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The Australian 1/2/23

Former attorney-general Philip Ruddock says children should not be denied the opportunity to have an equal relationship with both parents in custody disputes amid an ongoing debate over Labor’s push to amend the Family Law Act.

The former Liberal minister, who presided over the portfolio when the Howard government undertook significant reforms including the introduction of the presumption of equal shared parental responsibility, said children had an entitlement to know both parents in circumstances where they are not facing harm.

“You don’t have children without a mother and a father, and children have an entitlement to be safe, but if they are safe and secure one would not want to see a situation where a loving parent was denied the opportunity to see their children,” Mr Ruddock said.

“When children are safe and not the subject of any intimation or violence it is desirable that they have the opportunity to know both of their parents.”

Labor is seeking to abolish the presumption of shared parenting in court disputes. This directs a court to apply the presumption that it is in the best interests of the child for the parents to have equal shared responsibilities.

It comes despite a 2019 Australian Law Reform Commission review which did not recommend abolishing the provision, but proposed the clause relating to the presumption of shared parenting be reworded to allow “joint decision-making about major long-term issues”.

The move has caused anger among some legal professionals who have expressed concern its removal may diminish the ability for both parents to have equal responsibility for their child.

The most expansive evaluation of the Howard government’s 2006 reforms, undertaken by the ­Australian Institute of Family Studies in 2009, found the amendment of shared parenting led to an increase in the number of children who had meaningful relationships with both parents.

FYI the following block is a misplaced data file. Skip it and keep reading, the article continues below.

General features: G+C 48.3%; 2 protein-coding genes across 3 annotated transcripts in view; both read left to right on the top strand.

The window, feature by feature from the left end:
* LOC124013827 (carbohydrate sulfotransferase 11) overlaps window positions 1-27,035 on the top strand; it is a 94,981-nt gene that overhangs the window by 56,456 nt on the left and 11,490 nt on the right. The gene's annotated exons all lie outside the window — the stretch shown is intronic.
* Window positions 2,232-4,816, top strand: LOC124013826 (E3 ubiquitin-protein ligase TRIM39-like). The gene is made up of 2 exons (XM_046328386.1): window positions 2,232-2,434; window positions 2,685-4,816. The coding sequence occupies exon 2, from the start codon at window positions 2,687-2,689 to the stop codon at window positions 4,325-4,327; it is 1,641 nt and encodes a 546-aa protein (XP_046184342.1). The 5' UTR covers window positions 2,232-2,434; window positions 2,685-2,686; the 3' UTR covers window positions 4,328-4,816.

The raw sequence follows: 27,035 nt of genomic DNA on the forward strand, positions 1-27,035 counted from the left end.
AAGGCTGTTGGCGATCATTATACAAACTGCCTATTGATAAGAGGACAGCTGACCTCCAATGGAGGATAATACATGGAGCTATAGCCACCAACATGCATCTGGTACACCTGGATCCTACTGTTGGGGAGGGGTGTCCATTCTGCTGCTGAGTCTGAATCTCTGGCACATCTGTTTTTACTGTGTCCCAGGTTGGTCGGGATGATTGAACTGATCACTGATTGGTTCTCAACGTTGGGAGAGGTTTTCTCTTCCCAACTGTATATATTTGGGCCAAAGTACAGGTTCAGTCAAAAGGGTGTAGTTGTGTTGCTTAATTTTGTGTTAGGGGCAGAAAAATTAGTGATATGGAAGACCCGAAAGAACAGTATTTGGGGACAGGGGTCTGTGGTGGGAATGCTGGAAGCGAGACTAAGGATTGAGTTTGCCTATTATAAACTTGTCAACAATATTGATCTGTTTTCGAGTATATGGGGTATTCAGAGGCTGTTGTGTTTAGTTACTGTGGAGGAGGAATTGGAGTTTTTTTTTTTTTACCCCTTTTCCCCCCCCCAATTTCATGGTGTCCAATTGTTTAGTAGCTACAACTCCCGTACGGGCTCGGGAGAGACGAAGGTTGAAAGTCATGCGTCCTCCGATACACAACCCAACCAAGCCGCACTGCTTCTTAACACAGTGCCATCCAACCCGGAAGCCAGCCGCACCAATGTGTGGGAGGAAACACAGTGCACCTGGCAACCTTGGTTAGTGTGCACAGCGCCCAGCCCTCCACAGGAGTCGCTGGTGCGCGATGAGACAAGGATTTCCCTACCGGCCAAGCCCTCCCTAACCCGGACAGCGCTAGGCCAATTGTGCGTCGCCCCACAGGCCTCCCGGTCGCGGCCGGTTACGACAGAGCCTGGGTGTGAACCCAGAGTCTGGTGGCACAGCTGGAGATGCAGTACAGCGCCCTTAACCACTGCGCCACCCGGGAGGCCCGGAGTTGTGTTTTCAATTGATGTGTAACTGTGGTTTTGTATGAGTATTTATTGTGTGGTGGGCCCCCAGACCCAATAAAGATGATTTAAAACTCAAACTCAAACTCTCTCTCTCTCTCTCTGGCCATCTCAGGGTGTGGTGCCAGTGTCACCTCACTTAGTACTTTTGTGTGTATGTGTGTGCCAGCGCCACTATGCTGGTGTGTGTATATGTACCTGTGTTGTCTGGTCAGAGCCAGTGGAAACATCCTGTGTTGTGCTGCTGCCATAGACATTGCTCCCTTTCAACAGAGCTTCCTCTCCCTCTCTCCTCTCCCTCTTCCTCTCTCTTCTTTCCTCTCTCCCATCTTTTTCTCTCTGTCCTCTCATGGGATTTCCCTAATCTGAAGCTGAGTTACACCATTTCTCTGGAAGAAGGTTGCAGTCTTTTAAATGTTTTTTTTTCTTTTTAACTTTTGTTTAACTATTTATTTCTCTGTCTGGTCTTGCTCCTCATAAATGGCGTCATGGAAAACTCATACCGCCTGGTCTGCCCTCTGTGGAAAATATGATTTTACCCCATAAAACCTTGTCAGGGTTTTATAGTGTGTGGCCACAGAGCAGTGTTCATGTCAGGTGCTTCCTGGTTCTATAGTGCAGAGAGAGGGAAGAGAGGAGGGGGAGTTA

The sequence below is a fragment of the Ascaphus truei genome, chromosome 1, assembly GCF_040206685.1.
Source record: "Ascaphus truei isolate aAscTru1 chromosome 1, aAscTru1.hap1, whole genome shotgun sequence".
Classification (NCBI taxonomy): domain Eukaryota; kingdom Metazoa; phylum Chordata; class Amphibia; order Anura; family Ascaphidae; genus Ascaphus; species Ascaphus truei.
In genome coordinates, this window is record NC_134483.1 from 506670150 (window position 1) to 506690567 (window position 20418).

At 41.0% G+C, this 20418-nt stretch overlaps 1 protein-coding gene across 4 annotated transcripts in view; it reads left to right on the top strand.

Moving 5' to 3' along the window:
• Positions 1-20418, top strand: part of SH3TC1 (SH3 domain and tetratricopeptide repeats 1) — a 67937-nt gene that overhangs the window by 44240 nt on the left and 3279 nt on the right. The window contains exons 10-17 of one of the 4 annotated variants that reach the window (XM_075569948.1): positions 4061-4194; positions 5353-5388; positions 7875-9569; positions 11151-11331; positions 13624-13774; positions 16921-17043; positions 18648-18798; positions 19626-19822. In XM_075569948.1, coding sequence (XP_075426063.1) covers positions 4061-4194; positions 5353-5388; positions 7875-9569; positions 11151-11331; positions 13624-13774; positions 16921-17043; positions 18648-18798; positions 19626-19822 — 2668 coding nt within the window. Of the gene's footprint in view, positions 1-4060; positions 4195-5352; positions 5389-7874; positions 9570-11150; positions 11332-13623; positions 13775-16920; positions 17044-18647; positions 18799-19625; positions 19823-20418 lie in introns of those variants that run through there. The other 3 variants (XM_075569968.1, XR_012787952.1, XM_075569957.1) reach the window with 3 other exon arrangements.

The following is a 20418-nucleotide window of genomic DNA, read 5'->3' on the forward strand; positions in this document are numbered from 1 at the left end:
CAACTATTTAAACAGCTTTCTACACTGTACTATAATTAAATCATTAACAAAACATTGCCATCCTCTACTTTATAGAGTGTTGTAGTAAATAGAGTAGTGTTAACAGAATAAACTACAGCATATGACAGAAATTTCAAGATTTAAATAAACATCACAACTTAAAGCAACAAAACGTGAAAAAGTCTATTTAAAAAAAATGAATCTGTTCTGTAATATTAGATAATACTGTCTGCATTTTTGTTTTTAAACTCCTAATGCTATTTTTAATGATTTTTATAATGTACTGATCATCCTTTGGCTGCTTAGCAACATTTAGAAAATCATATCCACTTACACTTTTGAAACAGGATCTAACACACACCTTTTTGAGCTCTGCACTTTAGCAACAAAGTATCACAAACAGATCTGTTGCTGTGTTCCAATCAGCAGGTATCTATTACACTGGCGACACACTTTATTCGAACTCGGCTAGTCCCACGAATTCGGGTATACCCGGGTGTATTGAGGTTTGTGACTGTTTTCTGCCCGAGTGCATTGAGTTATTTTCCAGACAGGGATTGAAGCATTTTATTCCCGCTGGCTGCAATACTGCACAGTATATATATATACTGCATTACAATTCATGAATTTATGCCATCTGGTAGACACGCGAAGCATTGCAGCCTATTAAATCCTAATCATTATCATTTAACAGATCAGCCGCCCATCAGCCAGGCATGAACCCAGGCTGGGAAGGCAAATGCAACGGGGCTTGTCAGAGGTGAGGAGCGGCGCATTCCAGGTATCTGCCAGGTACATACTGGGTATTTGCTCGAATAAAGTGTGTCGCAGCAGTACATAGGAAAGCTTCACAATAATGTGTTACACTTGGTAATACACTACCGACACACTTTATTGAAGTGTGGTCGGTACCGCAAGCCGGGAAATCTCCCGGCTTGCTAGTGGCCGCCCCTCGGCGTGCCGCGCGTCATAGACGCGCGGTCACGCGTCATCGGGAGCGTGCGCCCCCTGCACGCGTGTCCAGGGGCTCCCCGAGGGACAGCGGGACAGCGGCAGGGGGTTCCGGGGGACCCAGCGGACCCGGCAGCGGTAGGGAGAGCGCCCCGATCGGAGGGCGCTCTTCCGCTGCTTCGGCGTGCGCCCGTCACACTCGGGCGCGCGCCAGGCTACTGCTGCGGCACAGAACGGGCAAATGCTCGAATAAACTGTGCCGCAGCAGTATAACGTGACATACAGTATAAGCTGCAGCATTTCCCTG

It also noted that the reforms helped dispel community perceptions that mothers should have the majority of time with their children after separation, including a reduction in emphasis of the 80-20 rule which underpinned an ­assumption that mothers would be responsible for the bulk of the childcaring duties following a relationship breakdown.

AIFS lead author Rae Kaspiew said the 2006 reforms impacted the outcomes of family disputes because they changed the way parents entered negotiations, with many believing they were entitled to 50-50 shared care.

However, she said shared ­responsibility may not be in the best interest of the child, especially when there is evidence of domestic violence or abuse.

“Over time, research that the AIFS has conducted has suggested that the presumption creates expectations which may not be compatible with arrangements that are in a child’s best interests and that it can also result in parents agreeing to shared parenting agreements in circumstances where that’s not in the best interests of children,” Dr Kaspiew said.

The 2009 review also found many legal professionals believed the 2006 reforms had favoured ­fathers over mothers, and saw an increase in bargaining dynamics such that mothers were “on the back foot”.

The review found the overall incidence of shared care had increased, with the proportion varying considerably according to the age of the child.

However, shared care arrangements were only experienced by a minority of children, with most spending most or all nights with their mother.

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